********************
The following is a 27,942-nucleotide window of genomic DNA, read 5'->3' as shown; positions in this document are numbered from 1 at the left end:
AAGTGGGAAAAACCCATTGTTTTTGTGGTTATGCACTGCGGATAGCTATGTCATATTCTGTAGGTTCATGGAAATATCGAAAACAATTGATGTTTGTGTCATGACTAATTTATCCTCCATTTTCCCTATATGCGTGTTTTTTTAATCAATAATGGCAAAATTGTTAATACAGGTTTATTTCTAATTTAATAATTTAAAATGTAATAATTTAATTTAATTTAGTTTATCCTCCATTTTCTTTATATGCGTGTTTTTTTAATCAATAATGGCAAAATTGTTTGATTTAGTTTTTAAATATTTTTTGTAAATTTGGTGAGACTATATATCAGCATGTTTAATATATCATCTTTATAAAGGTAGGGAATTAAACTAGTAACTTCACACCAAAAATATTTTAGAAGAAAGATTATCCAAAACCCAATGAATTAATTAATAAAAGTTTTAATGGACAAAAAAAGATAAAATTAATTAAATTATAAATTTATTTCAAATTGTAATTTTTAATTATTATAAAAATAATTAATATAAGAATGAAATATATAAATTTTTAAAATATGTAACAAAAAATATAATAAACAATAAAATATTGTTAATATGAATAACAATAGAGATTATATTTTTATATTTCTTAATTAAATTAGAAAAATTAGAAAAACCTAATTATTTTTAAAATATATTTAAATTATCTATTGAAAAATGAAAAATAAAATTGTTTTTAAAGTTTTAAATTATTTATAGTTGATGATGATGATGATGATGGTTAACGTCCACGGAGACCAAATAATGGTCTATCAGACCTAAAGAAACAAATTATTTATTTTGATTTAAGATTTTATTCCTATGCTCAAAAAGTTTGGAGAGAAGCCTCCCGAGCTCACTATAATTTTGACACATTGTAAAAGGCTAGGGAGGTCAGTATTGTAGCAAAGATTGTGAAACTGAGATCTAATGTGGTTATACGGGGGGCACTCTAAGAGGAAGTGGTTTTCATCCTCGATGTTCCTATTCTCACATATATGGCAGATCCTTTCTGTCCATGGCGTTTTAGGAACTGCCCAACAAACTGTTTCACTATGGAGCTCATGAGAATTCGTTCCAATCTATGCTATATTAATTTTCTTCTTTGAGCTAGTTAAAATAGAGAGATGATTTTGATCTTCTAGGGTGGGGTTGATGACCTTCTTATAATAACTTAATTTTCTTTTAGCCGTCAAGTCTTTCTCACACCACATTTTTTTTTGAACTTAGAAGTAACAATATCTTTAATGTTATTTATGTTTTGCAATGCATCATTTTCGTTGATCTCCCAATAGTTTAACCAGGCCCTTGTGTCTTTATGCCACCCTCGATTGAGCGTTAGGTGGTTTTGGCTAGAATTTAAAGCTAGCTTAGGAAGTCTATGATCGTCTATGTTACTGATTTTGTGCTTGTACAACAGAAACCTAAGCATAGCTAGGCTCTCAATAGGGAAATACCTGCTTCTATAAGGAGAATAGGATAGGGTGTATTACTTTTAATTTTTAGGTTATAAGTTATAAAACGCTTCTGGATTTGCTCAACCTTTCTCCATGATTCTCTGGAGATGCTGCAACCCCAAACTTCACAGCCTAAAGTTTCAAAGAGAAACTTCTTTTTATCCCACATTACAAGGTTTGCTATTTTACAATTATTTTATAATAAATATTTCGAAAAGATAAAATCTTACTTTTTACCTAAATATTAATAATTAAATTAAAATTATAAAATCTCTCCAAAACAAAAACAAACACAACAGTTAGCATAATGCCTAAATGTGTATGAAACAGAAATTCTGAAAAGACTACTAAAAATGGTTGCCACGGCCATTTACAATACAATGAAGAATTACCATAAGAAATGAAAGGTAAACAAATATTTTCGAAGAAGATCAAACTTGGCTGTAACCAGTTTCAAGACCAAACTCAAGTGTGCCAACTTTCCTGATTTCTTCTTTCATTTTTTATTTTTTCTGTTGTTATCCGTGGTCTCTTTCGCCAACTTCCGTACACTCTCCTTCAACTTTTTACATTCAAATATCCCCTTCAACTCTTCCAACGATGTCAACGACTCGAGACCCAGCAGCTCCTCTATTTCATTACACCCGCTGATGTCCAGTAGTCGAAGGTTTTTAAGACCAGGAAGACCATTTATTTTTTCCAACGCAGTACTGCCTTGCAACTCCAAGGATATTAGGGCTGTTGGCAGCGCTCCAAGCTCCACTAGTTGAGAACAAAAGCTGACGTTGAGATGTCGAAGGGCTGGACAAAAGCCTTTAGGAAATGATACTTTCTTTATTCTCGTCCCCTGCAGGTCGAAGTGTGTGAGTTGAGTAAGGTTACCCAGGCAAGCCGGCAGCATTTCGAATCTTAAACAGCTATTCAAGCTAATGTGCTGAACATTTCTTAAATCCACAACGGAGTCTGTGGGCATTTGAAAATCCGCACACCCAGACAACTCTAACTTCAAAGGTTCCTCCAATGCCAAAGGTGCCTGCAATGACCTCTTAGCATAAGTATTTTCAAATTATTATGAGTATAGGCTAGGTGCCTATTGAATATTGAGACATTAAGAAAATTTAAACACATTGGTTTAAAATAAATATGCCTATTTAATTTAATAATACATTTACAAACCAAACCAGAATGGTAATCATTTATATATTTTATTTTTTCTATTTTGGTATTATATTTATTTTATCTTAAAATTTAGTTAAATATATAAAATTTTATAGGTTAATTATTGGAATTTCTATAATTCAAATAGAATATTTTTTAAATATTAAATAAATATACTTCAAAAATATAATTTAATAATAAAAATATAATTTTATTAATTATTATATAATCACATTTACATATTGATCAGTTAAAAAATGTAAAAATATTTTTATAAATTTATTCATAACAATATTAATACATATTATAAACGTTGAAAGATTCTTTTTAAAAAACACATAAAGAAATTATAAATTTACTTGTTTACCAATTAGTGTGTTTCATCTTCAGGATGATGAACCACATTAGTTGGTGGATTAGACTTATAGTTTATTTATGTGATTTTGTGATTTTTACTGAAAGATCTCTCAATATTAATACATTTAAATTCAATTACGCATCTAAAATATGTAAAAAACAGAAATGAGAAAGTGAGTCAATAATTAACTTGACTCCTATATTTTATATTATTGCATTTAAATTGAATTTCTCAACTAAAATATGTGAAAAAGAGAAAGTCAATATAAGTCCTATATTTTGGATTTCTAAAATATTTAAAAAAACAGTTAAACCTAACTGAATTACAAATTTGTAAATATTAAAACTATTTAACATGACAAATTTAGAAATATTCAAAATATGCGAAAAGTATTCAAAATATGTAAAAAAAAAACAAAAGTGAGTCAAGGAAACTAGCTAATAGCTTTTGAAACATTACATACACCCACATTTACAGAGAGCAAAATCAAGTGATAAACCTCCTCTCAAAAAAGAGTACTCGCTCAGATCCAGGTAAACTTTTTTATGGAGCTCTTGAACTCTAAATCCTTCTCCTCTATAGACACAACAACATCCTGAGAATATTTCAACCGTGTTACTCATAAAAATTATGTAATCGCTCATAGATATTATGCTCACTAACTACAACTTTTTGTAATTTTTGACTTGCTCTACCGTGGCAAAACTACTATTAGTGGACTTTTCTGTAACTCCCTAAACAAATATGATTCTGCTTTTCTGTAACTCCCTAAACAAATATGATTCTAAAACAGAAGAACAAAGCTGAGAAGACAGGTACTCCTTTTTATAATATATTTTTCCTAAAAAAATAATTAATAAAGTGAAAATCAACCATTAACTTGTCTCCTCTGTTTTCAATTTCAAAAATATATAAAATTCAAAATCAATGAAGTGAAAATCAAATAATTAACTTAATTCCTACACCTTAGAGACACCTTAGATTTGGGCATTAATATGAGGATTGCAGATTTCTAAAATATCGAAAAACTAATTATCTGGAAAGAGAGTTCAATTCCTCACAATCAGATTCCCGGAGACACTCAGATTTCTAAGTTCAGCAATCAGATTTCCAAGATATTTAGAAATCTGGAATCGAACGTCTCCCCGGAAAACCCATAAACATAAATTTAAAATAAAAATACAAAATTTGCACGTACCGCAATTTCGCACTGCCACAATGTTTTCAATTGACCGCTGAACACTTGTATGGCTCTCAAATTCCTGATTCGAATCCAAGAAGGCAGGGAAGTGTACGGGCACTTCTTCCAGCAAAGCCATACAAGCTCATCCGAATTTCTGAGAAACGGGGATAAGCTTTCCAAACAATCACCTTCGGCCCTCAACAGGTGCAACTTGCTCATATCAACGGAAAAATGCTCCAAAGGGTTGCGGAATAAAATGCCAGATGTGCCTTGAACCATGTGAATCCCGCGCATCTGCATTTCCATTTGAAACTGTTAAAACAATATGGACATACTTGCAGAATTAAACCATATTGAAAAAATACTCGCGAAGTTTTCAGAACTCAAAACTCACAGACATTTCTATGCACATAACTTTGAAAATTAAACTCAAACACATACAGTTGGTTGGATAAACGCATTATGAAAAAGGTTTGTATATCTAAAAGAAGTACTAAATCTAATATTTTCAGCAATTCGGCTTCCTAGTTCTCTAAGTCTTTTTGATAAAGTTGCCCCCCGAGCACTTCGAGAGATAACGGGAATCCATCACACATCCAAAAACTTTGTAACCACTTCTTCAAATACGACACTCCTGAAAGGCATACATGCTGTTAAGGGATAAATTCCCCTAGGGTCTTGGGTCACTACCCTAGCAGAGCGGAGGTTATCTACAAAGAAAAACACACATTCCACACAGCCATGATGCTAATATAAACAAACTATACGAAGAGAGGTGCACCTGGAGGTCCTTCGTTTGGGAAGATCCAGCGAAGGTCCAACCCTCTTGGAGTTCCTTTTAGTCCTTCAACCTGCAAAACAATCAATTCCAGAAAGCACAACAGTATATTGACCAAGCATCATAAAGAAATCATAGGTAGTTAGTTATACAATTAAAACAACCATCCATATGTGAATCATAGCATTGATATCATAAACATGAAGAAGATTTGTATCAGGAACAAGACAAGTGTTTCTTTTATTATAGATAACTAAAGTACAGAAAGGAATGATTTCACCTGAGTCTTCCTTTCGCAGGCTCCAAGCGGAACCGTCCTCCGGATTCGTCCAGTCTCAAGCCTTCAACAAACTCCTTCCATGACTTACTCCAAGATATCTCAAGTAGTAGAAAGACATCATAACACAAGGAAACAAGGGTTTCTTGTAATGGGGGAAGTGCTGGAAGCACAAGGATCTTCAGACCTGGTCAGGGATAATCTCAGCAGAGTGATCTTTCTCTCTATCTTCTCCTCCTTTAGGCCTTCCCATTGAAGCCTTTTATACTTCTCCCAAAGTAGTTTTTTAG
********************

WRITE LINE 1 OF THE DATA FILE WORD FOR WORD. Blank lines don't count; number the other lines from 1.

The following is a 27,942-nucleotide window of genomic DNA, read 5'->3' as shown; positions in this document are numbered from 1 at the left end: